What the candidates are saying (and what it really means)


Ann McFeatters

WASHINGTON — We interrupt your summer to bring you bold, new promises from the growing list of people with huge egos who wish to become president. We helpfully provide translations.

New Jersey Republican Gov. Chris Christie, desperately hoping to be the last man standing when his GOP colleagues knock each other out, says he will “mean what I say and say what I mean.”

When he says “shut up and sit down” because it’s his town hall meeting, he means it. When he says he didn’t shut down a major bridge and inconvenience thousands of his citizens for political retribution, he means he did not physically put out traffic cones. He promises he will be so candid it will “make you cringe ever once in a while.”

Never mind that he promised his state an economic recovery that did not materialize, a streamlined pension system that is chaos and ethical purity that has been badly sullied. He will tell us the truth — we are an “anxious” society with enormous problems that he will solve by telling us the truth. As he sees it.

Former Florida Gov. Jeb Bush, yes, the one who has raised more than $114 million — almost twice as much as Hillary Clinton — and the one related to those other Bushes, suggested that Americans need to work longer hours. He quickly amended that to say he means that part-time workers need full-time jobs. But the damage was done. Hillary gleefully suggested that Americans already work much harder than many people around the world and wouldn’t it be nice if they got paid accordingly?

Bush pledges to double America’s economic rate of growth through the much-derided trickle down policy: You give enough tax breaks to the rich, and voila!, jobs. But it doesn’t work. The rich are richer than they have ever been and they aren’t creating jobs.

Gov. Scott Walker, the Wisconsin fighter who vows more fights with unions, vows “healthy or sick, born or unborn, I will fight and win for you.” Unfortunately, Walker, who did not finish college and instead went into politics, has bad syntax. Technically, he is saying that whether he is healthy or sick, born or unborn, he will fight for the rest of us. Nonetheless, he wants to parse diplomatic nuances with the Iranians.

Walker is in the process of walking back almost everything he has ever said to appeal to Iowa conservatives and evangelicals. His social agenda seems to be evolving. Or rather, devolving. He now wants a constitutional amendment to let states ban same-sex marriage and just signed legislation to ban abortions after 20 weeks.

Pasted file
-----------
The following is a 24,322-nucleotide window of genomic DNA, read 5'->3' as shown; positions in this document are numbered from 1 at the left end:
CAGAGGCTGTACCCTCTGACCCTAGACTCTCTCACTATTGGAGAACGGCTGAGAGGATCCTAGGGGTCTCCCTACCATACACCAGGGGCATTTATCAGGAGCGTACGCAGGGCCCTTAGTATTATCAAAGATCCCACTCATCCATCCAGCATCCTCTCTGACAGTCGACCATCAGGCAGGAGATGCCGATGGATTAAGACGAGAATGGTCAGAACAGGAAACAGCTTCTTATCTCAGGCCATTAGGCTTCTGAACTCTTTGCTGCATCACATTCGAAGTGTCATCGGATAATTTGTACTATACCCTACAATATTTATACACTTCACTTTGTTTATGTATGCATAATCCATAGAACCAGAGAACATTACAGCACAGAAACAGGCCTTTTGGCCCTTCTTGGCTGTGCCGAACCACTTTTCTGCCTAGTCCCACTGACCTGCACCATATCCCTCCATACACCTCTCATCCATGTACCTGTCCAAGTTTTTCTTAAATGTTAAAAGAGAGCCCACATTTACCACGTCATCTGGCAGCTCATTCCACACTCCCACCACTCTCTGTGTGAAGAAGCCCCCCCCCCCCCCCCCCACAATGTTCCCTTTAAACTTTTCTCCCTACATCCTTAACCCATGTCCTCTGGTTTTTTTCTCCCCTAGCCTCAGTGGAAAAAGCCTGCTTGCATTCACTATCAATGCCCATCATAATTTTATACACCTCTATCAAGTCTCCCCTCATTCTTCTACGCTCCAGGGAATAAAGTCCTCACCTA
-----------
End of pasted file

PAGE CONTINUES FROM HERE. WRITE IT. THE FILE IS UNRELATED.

Walker has been on a government payroll all his adult life. Isn’t it interesting that the most anti-government politicians love living off taxpayers? And isn’t it interesting that politicians who hate regulating business are the most fervent advocates of regulations that tell the rest of us how to live?

Hillary Clinton promises to restore the good life for middle-class Americans, whom she calls “everyday Americans.” This means she will revive the old liberal bromides — a vaguely higher minimum wage (which will not guarantee that you move into the middle class, let alone buy a house), more public child care (expensive) and more regulations (Congress will balk).

But the core problem is that American workers are increasingly lacking in the skills needed to compete in a global economy. Americans are not lazy, as Jeb Bush suggests; young people coming into the workforce are poorly trained and badly educated. We have yet to see bold, new promises to deal with that; companies seriously investing in making workers more skilled and more valuable and much more highly paid, with good benefits.

It means nothing that the buffoon Donald Trump is leading the Republican pack right now except that the few people paying attention to the race to spout the most platitudes are enjoying the joke, knowing Trump will never be president.

On Aug. 6 we’ll rejoin the fun when Fox News decides who gets to debate and who will be ostracized. Maybe somebody will actually devise some bold, new ideas. Meanwhile, let’s return to summer.

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